Presentation on theme: "Lecturer – Olena Bidovanets. Change is nothing new. In fact, it is often said that change is the only constant. Change, particularly in the health-care."— Presentation transcript:
Change is nothing new. In fact, it is often said that change is the only constant. Change, particularly in the health-care environment, is complex and is occurring at an unprecedented rate. Change is driven by many factors: the increasing cost of health-care delivery, the nursing shortage, the rapid advancements in technology and information management, and new expectations by the public to have a more active role in health-care decisions.
Meeting the health-care needs of the world requires that the nurse be proactive and creative in guiding change. The ability to create and manage meaningful change is an essential skill for nurses in the 21st century.
Change fosters growth and innovation; progress cannot occur without change. If nurses are to be leaders of change, it is imperative that they understand the changes occurring in the health-care arena, use political clout to have a hand in the changes, and master the change process. This chapter will introduce readers to the principles of planned change, barriers commonly encountered when introducing change, strategies for overcoming barriers, and the role of the nurse as the change agent.
Change is an integral part of any organization, and the process can be uncomfortable and disturbing to those who are affected. An awareness of the elements common to the change process is important.
Change means to be different, to cause to be different, or to alter. Change may be personal or organizational and can occur suddenly or incrementally. Change may be planned or unplanned. Unplanned change, or reactive change, usually occurs suddenly and in response to some event or set of circumstances. For example, an unanticipated rise in patient census may precipitate the need for a change in patient assignments.
Decisions are made—and change follows—as a reaction to an event. Planned change, however, entails planning and application of strategic actions designed to promote movement toward a desired goal. Planned change is deliberate and proactive. For example, changing staffing patterns from extensive use of unlicensed assistive personnel to an all-professional staff requires time and planning.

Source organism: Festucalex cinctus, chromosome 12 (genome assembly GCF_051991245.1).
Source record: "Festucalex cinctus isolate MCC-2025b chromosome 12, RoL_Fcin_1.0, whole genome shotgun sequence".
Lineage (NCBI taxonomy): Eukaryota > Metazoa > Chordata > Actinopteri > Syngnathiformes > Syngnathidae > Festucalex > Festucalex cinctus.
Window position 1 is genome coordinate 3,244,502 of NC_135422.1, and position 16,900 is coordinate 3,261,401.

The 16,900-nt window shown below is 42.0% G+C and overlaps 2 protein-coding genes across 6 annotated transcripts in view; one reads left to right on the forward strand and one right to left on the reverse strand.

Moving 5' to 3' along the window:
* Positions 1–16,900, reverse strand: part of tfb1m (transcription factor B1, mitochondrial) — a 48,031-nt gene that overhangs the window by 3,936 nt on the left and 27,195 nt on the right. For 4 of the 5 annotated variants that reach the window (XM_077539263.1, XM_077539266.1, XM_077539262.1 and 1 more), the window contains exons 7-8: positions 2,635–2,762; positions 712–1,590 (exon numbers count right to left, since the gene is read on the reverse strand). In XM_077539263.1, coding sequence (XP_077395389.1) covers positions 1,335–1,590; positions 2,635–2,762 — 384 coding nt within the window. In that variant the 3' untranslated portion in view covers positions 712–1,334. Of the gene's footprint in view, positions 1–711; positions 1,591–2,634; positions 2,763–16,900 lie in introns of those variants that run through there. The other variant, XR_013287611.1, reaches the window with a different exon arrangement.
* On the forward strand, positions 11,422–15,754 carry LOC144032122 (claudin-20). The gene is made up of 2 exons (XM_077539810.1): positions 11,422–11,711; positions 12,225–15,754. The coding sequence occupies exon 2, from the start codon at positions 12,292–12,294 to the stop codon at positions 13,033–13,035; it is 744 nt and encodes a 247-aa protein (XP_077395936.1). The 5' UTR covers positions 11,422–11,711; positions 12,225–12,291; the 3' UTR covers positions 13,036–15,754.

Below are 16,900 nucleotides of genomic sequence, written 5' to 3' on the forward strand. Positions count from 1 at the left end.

Speciﬁc strategies need to be developed and implemented before such a sweeping change is adopted. Generally, planned change is more likely to occur incrementally, over time. Planned change responds to anticipated events in the environment or community.
Change may be initiated in response to internal or external forces. Internal forces stem from within the organization. Internal forces include organizational values and beliefs, culture, and past experiences with change.
External forces come from outside the organization. These can be social inﬂuences, economic factors, or legislation.
Assumption 1 Change of any kind represents loss. Even if the change is positive, there is a loss of stability. This loss of the familiar may produce anxiety and even grief in many individuals. The leader of change must be sensitive to the loss experienced by others.
Assumption 2 The more consistent the change goal is with the individual’s personal values and beliefs, the more likely the change is to be accepted. Likewise, the more different the goal is from the individual’s personal values, the more likely it is to be rejected. The change agent needs to know and respect the values and beliefs of those most affected by the change.
Assumption 3 Those who actively participate in the change feel accountable for the outcome. The more people who are involved in the process, the more the group will feel responsible for the outcome.
Assumption 4 With each successive change in a series of changes, individuals’ psychological adjustment to the change occurs more slowly. It is for this reason that the leader of change must avoid initiating too many changes at once. Timing is important.
Assumption 5 Power is important to the change process. Organizations with many layers of hierarchy between the initiator of change and the ultimate decision makers may have difficulty with implementing change. The shorter the distance the change proposal must travel from the initiator to the decision maker, the greater the likelihood that the change will be accepted. Conversely, the greater the distance, the more likely resistance will occur.
Assessing readiness for change is generally the ﬁrst step in any change project. Until participants are ready for change, little can be done to bring about change. According to Terry (1993), readiness for change is assessed by answering the following questions:
1. What is the ultimate purpose of the action/ change? 2. Why might I lead or be involved in this change? 3. What is at stake if I lead or participate in this change action? 4. What structures are in place either to foster success or hinder the change? 5. Are the necessary resources available to achieve this change action? 6. What is the stakeholders’ level of commitment to the change?
Those wishing to bring about change must develop strategies to foster change. Bennis, Benne, and Chin (1969), in their classic text, The Planning of Change, identified three strategies to promote change:
Decisions about which strategies to employ depend, to a great extent, on three factors: the type of change planned, the power of the change agent, the amount of resistance expected. These strategies may be used independently or together. More often than not, some combination of strategies is indicated: the larger the change and the more resistance expected, the more strategies the change agent must employ.
This strategy assumes that people are rational beings and will adopt a change if it is justiﬁed and in their self-interest. When using this strategy, the change agent’s role includes communicating the merit of the change to the group.